TXkee3kP11b9iCxQNaAzgCv06fcYr0PwaUyv0L0R

Popular

Report Abuse

Contributors

Search This Blog

Arsip Blog

Follow by Email

About Us

MWp8NWNaLGp5LGR5NWJdNGF8MCAky7cowTkiwWJ5

Comments

Subcribe Now

Subscribe New Articles

Subscribe to Our Newsletter for Get Quality Updates on Your Email. It's Free!

loading...

Latest Posts

Opinion: Is the Japanese car industry in crisis?

Earlier this year, Toyota's Achio Toyoda made waves when he described his perception that his company was “in a sense of crisis”.

The boss of the world’s second-largest car company was in part steeling financial onlookers for substantially reduced profits – a pattern expected to continue for some time, due to rising costs and fluctuating exchange rates – but, more than that, he was signalling that the pace of change in the car industry presented the risk that today’s mega-brands could be next year’s IBM or Kodak.

On the last point, he might just as well have been talking about the Japanese car industry rather than just Toyota because, for all its historical might, there is a growing sense that it is only just awakening to the challenges presented by, among others, electrification, autonomy and connectivity – a fact likely to be borne out by the number of concepts looking at those three themes at this week’s Tokyo motor show.

2017 Tokyo motor display - complete preview

But while there will be a temptation to celebrate these new ideas as showing off the very best of the Japanese car industry’s innovative –sometimes wacky – streak, the reality is that they are in fact exploring concepts that other car makers showed off long ago and, in some cases, already have in production.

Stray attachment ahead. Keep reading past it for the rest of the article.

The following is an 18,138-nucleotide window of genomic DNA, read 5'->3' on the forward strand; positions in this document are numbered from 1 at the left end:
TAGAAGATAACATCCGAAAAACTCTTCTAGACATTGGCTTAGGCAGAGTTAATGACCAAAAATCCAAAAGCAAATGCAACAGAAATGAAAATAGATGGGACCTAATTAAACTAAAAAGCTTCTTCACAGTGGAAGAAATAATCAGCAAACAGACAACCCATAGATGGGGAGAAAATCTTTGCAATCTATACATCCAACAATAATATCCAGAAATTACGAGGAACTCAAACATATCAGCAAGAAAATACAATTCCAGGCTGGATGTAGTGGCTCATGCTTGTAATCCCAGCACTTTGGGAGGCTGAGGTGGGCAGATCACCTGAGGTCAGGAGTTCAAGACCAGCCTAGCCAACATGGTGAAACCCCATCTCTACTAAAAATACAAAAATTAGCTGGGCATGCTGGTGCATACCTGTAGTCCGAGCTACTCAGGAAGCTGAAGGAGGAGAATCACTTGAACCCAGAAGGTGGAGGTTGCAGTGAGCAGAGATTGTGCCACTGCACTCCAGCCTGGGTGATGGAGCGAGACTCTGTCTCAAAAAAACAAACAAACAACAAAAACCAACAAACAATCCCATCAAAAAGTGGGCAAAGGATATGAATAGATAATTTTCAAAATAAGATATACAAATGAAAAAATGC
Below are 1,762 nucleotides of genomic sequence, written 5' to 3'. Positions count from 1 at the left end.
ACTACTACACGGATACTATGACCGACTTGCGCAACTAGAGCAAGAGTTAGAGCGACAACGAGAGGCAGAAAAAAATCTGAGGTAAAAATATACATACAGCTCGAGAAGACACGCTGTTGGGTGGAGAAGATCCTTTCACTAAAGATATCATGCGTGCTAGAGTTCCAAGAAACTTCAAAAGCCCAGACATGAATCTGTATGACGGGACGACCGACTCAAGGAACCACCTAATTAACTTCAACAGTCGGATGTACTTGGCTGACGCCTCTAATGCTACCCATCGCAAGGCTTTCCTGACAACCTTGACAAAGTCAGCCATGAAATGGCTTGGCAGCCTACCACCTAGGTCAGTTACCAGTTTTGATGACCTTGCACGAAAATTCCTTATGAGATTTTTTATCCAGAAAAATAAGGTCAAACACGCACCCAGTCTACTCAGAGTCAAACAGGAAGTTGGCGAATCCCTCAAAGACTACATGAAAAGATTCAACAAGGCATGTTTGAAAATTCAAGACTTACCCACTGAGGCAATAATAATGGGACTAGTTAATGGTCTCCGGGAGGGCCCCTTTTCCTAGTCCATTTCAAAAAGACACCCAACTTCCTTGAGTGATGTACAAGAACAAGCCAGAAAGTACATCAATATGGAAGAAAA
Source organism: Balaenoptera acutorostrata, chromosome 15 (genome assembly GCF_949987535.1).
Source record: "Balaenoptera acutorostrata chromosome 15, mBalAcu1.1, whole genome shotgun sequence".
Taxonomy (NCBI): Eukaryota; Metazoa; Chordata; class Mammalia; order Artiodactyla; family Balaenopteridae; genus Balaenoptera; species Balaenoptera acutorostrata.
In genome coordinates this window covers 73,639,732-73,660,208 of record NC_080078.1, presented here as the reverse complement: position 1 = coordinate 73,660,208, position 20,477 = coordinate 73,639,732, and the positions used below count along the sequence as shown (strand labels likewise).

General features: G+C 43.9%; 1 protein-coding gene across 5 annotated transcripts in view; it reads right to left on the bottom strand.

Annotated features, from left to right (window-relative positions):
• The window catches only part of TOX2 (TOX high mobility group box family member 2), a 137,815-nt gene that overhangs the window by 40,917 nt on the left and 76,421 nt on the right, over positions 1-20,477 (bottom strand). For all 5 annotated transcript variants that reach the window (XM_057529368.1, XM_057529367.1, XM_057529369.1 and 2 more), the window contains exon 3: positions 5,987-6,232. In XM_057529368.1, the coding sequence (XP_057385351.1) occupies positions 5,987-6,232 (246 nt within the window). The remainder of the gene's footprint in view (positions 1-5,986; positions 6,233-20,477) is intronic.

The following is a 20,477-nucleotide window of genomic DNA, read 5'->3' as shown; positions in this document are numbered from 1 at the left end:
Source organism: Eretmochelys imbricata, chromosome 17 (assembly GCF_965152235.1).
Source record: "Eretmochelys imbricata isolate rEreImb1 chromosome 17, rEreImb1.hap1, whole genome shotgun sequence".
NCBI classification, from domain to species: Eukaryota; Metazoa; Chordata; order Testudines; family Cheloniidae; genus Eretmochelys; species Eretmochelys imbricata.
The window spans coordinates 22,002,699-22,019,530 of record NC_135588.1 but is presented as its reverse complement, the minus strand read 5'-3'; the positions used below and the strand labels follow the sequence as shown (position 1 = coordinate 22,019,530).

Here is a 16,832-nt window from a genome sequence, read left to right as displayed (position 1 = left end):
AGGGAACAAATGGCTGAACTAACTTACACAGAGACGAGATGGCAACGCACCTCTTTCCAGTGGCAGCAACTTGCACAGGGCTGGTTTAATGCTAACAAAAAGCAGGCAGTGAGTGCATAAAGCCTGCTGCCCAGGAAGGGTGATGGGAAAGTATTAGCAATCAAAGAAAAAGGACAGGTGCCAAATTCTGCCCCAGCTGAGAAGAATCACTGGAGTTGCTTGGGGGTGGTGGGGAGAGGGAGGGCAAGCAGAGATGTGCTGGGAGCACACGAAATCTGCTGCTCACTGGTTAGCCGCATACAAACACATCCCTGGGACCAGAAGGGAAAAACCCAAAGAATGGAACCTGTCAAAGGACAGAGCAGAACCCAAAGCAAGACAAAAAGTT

You think that’s too harsh a statement against firms that pioneered hybridisation and set the standard for modern manufacturing techniques and more, including today’s leadership in hydrogen propulsion?

Maybe it is, but consider, too, the scepticism towards pure electric vehicles that leaves all but Nissan among Japan’s car makers now lagging behind. Honda and Toyota’s electric divisions are barely celebrating their first birthdays, and even then only because Chinese regulations demanded that they got on with it. Mazda is pursuing the bold, exciting Skyactiv-X initiative, but you have to question how future-proofed it can be, while Subaru and Mitsubishi sit in the wings – potentially sleeping giants, or possibly just (profitably and, in many regard, impressively) sleeping.

Insight: why China is spurring increase of electric vehicle sales

How some distance and deep will the disaster run? We?Ll get the first solutions in Tokyo this week, however in such occasions ? Especially from a role of relative achievement ? The primary challenge is normally accepting that there's a trouble. Hence Toyoda?S words and, you?D ought to wager, his preference to push for extra urgent alternate by means of stating them publicly.

Tesla is already there. The Volkswagen Group seemingly racing ahead with electrification is one thing, but for Lexus (and others) to be beaten to the punch by the likes of the Jaguar I-Pace is quite another.

VW ID variety to be 'destiny proof' with over-the-air era

Watching how the established players transition – balancing and enjoying today’s profits while pivoting – against how the innovators disrupt, shackled by neither history nor the need to make money initially, is one of the reasons why the car industry hasn’t been so exciting for 100 years. And why, I hope, the Tokyo motor show coverage is going to be especially fascinating.

Read greater

2017 Tokyo motor display preview

Toyota guarantees evaluate after profits drop

Volkswagen overtakes Toyota as world's excellent-selling car maker

Insight: why China is spurring increase of electric vehicle sales

Driven: Skyactiv-X 2019 Mazda three prototype driven

VW ID variety to be 'destiny proof' with over-the-air era

from automobile feed http://ift.Tt/2z27igQ

Related Posts
SHARE

Related Posts

Subscribe to get free updates

Post a Comment

Sticky